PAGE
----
This quote came from French post-impressionist Paul Gauguin’s travelogue Noa Noa while in Tahiti. As William and Mary’s Jenny Kahn explains in this week’s episode, the painter embodied the majesty of the island of Tahiti in his art when he travelled there to live out his days.
But what made him seek refuge there? What was he running from?
On the painting above, in the top left corner, Gauguin inscribed the words and title of the work, “Where Do We Come From? What Are We? Where Are We Going?” Let’s reflect these words onto the artist himself. Where did he come from? And what was he prior to his entrance into the art scene?
Before becoming an artist, Gauguin was a stockbroker in France, with a wife and five children. But with the Paris stock market crash of 1882, his family was left in ruins. Gauguin had to find another line of work: he decided to turn his side hobby of painting into a full-time career.
His wife retreated to her native Copenhagen, while Gauguin and his oldest son traveled together, trying to hone his craft and learn more about the art scene at the time.
Eventually, his son fell ill and was sent to boarding school. While alone, Gauguin traveled to Brittany, (a northwestern region of France), Panama, and the island of Martinique, with a collection of other aspiring artists. At first he produced very little, but then in Martinique he created between ten and twenty works. The island life seemed to agree with him.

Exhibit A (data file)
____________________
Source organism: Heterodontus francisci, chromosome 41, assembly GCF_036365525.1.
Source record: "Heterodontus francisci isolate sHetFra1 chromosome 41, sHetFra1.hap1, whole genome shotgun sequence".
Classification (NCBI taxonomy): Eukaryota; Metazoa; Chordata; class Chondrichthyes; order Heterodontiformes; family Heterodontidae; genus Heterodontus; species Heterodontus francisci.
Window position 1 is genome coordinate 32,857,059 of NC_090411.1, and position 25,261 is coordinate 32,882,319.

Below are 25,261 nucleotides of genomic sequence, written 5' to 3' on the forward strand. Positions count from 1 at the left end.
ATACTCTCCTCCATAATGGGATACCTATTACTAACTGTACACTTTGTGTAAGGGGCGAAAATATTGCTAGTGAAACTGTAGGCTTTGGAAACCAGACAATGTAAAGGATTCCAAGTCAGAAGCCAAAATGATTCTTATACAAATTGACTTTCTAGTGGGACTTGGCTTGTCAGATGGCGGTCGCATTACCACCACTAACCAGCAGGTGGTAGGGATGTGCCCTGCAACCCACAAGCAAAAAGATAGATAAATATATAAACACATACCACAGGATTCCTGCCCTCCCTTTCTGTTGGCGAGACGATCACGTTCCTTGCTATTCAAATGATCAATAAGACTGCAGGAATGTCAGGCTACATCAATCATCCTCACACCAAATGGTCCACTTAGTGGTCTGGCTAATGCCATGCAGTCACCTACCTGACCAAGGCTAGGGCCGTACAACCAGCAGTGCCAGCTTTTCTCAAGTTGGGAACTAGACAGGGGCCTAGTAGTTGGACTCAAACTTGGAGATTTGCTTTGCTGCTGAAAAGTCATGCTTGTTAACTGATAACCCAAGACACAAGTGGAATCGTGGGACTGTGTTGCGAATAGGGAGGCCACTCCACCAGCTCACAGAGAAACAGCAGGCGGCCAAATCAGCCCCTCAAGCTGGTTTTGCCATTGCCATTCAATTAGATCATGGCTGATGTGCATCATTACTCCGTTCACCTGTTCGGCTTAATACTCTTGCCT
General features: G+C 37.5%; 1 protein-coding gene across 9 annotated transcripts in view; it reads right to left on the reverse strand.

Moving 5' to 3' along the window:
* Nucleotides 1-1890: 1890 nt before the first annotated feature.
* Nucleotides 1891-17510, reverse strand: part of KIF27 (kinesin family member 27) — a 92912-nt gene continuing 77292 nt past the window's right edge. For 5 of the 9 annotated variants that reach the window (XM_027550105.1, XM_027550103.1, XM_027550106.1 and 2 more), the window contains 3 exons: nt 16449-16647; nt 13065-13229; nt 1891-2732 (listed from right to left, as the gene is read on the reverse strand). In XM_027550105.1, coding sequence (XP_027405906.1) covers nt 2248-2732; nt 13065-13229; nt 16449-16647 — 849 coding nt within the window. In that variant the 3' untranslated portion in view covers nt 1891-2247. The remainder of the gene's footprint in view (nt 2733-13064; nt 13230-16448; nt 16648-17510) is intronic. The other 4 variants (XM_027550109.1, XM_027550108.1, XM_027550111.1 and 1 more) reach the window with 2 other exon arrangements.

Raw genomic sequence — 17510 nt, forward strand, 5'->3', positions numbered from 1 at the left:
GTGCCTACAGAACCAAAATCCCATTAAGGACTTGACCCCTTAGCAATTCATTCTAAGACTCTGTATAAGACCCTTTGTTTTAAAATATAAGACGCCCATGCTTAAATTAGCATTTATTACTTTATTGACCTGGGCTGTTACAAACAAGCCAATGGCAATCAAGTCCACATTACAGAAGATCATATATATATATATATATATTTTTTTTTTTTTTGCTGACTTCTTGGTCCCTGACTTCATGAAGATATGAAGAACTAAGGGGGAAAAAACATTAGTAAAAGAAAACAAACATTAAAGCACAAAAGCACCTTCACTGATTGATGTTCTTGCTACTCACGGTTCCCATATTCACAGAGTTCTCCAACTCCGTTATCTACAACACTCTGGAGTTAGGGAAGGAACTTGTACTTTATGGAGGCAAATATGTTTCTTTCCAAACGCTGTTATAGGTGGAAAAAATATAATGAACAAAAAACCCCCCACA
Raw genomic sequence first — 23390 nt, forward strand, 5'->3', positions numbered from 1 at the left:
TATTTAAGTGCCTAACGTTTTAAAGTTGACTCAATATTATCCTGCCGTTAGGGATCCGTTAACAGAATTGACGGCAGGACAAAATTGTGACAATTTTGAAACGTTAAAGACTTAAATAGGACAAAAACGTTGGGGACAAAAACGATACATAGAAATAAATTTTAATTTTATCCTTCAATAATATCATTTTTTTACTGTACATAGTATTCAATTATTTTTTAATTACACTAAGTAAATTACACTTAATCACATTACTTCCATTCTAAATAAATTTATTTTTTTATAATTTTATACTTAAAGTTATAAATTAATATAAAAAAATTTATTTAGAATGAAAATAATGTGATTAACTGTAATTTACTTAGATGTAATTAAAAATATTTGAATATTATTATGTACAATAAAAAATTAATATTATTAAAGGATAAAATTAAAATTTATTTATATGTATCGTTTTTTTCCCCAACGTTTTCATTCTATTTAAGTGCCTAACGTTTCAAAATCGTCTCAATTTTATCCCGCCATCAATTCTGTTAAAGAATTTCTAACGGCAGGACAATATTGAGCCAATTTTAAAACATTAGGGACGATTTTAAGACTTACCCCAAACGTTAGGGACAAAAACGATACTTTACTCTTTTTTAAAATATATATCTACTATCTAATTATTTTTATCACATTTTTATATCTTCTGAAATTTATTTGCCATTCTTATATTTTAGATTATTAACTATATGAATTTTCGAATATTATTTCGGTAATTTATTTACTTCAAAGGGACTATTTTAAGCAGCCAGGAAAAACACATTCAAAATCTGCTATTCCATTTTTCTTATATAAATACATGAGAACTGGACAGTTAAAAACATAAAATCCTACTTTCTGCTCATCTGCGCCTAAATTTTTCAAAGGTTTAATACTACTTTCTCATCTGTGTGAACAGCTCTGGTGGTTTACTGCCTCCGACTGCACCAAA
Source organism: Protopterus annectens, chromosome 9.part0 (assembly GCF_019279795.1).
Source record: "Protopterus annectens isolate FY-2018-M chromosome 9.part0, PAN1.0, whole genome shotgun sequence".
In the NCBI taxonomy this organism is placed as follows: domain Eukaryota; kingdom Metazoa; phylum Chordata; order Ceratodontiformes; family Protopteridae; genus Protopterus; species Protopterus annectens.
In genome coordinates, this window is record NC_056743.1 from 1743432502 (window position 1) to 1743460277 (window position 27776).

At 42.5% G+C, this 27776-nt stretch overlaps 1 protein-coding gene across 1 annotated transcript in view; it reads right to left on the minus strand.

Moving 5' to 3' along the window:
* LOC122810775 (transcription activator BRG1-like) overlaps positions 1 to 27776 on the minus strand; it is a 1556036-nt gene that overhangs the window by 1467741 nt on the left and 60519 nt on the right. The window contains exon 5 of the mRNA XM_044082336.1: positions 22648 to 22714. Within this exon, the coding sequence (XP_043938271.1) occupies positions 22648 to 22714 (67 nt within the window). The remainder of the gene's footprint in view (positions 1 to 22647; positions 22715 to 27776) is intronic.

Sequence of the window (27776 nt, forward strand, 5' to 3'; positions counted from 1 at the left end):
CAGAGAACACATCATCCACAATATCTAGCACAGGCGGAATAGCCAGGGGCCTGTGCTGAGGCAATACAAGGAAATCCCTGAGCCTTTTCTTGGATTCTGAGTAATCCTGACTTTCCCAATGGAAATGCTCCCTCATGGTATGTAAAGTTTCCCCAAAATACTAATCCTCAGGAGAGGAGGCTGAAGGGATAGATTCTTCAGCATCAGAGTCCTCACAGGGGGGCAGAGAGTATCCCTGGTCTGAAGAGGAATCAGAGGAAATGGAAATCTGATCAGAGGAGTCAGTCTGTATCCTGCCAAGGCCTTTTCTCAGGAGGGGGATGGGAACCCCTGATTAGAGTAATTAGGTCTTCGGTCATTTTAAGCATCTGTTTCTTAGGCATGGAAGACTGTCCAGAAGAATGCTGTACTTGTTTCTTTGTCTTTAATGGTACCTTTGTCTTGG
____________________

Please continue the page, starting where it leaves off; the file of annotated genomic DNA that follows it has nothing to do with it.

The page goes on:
What was he now? He was a starving artist to some; he was a neglectful father and husband to others.
Soon, his Martinique paintings caught the attention of Vincent van Gogh and his art dealer brother, Theo. Gauguin’s art career took off. And now we should ask—where was he going?
As a self-described “savage,” Gauguin wanted to be surrounded by pure, lush natural scenes. And he thought Tahiti was the answer. But Tahiti might have had another draw for him besides landscapes.
In his travelogue Noa Noa, he reveals that he took a wife in Tahiti: a thirteen-year-old girl named Teha’amana, called Tehura in Noa Noa. By the end of the summer of 1892, she had given birth to his child. Gauguin lived out his days on Tahiti, producing more and more work, but also taking two more young native girls as wives.
Like many other great artists, the more you learn about Gauguin, the more you might wish you didn’t know. Art critics and admirers alike see his work and continuously praise the elegant strokes and verdant subject matter. They assert he paid due homage to the remote and beautiful island. Others argue that he exploited the island and its people, namely, his child brides and the natives in his paintings.
So is it possible to separate Gauguin the artist, from Gauguin the man? Perhaps the answer lies somewhere in that painting inscription. What do you believe? What is he?